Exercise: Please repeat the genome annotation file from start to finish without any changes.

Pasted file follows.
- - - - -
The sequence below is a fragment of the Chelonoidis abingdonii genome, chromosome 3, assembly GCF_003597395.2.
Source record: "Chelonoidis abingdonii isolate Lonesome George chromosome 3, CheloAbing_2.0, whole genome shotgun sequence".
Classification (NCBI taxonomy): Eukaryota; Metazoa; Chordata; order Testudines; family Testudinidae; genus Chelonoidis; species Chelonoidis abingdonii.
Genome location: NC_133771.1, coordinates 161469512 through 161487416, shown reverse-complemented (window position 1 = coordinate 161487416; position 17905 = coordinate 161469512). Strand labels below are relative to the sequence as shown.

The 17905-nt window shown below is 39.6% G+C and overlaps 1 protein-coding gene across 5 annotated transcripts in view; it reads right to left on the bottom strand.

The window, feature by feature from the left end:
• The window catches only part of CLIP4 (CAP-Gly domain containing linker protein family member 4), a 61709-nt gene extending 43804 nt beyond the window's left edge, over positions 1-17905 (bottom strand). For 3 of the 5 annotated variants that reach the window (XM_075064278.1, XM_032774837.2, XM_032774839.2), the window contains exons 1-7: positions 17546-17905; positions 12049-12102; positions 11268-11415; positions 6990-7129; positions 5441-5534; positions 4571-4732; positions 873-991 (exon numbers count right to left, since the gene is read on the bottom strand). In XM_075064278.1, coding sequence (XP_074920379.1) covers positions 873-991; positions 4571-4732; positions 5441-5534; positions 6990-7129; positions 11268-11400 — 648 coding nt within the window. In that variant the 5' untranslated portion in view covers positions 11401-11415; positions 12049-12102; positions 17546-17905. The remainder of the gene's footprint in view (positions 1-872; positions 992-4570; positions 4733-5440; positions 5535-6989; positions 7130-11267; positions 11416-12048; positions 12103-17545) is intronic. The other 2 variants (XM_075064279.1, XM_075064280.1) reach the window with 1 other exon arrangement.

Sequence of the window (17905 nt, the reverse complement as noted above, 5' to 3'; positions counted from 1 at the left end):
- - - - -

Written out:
The sequence below is a fragment of the Chelonoidis abingdonii genome, chromosome 3, assembly GCF_003597395.2.
Source record: "Chelonoidis abingdonii isolate Lonesome George chromosome 3, CheloAbing_2.0, whole genome shotgun sequence".
Classification (NCBI taxonomy): Eukaryota; Metazoa; Chordata; order Testudines; family Testudinidae; genus Chelonoidis; species Chelonoidis abingdonii.
Genome location: NC_133771.1, coordinates 161469512 through 161487416, shown reverse-complemented (window position 1 = coordinate 161487416; position 17905 = coordinate 161469512). Strand labels below are relative to the sequence as shown.

The 17905-nt window shown below is 39.6% G+C and overlaps 1 protein-coding gene across 5 annotated transcripts in view; it reads right to left on the bottom strand.

The window, feature by feature from the left end:
• The window catches only part of CLIP4 (CAP-Gly domain containing linker protein family member 4), a 61709-nt gene extending 43804 nt beyond the window's left edge, over positions 1-17905 (bottom strand). For 3 of the 5 annotated variants that reach the window (XM_075064278.1, XM_032774837.2, XM_032774839.2), the window contains exons 1-7: positions 17546-17905; positions 12049-12102; positions 11268-11415; positions 6990-7129; positions 5441-5534; positions 4571-4732; positions 873-991 (exon numbers count right to left, since the gene is read on the bottom strand). In XM_075064278.1, coding sequence (XP_074920379.1) covers positions 873-991; positions 4571-4732; positions 5441-5534; positions 6990-7129; positions 11268-11400 — 648 coding nt within the window. In that variant the 5' untranslated portion in view covers positions 11401-11415; positions 12049-12102; positions 17546-17905. The remainder of the gene's footprint in view (positions 1-872; positions 992-4570; positions 4733-5440; positions 5535-6989; positions 7130-11267; positions 11416-12048; positions 12103-17545) is intronic. The other 2 variants (XM_075064279.1, XM_075064280.1) reach the window with 1 other exon arrangement.

Sequence of the window (17905 nt, the reverse complement as noted above, 5' to 3'; positions counted from 1 at the left end):